A week full of humanitarian stories

Text: Ida Kannisto, Elina Kirvesniemi, Taru Rokka
Photographs: Senni Luttinen, Taru Rokka

Our first week in Kenya has now come to an end. Two groups have already started their journey to next locations: one to Marsabit county and one to Uganda.

Our group is going to Turkana county, where we will be flying tomorrow morning.

This week included long days in Kibera. We saw a lot of positive and hopeful people, but also hopeless.

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Kibera is the most well-known slum in Nairobi. It is said to be the biggest slum in Africa.

Outside Kibera our group did interviews for example in SOS Children’s village and David Sheldrick Wildlife Trust’s elephant nursery.

Taru Rokka went to visit the elephant nursery at Nairobi National Park. There are currently 29 baby elephants there, all of them either orphaned or abandoned by their mothers. The main reasons for that are poaching and falling into wells. The elephants are gradually reintroduced back to the wildlife in Tsavo National Park.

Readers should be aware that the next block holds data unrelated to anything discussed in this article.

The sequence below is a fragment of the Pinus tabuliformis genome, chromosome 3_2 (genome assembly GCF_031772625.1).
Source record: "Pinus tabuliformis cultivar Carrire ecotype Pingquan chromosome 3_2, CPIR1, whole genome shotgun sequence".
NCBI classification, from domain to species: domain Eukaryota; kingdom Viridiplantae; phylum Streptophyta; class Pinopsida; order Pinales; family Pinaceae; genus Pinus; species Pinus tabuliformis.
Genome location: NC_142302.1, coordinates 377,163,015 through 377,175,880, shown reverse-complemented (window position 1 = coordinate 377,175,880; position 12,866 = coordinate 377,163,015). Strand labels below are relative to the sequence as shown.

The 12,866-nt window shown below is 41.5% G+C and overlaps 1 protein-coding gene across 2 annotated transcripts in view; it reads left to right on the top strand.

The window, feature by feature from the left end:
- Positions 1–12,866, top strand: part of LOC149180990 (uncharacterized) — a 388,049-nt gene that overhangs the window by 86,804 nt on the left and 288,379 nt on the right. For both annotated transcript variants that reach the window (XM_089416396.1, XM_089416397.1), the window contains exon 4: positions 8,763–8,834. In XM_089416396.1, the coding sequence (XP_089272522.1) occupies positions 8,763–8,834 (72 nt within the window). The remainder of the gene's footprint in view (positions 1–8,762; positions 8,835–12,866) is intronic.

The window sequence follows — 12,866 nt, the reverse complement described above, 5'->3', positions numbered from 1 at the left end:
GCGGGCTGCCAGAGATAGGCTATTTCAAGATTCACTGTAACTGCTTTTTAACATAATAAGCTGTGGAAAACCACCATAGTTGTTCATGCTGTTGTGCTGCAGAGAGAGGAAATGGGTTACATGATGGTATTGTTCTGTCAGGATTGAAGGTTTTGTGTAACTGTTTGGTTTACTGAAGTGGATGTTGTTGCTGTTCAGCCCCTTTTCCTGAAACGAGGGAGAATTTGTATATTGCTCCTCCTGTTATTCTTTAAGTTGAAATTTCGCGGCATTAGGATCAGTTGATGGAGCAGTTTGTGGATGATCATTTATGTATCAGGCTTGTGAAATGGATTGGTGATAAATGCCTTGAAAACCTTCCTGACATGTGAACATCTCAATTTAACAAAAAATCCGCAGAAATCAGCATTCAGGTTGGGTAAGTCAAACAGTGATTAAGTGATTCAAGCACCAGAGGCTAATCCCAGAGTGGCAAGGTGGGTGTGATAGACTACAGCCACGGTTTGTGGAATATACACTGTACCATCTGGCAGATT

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Baby elephants coming for their midday lunch and mud bath.

Senni Luttinen photographed this week Mission Aviation Fellowship’s (MAF) work and ISHTAR organisation’s workers. ISHTAR fights for the rights of sexual minorities and promotes sexual health.

We had also very interesting persons who to interview: Elina Kirvesniemi got an opportunity to meet Sitawa Wafula, an awarded blogger and an activist, who tries to change the way how Africans think about mental health problems. According to Wafula still the majority of Kenyans believe that mental disorders are witchcraft.

Ida Kannisto interviewed Terhi Heinäsmäki on Sunday. She’s a doctor specialized in infection and internal medicine. She has worked around the world for example in many conflict areas.

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Terhi Heinäsmäki moved to Nairobi with her family last September.

Heinäsmäki talked a lot about the situation how to combain being a mother and an international work. Heinäsmäki got motivation to work abroad when she realized that there is a huge hiv problem in Africa and people are doing nothing. She got angry because there was already a medicine for hiv but it was only used in Western countries.

Her last work project was in Malaysia where she was for five years. Now she works in Kenya as a ‎regional representative for East Africa at Finnish Red Cross.

 

 

 

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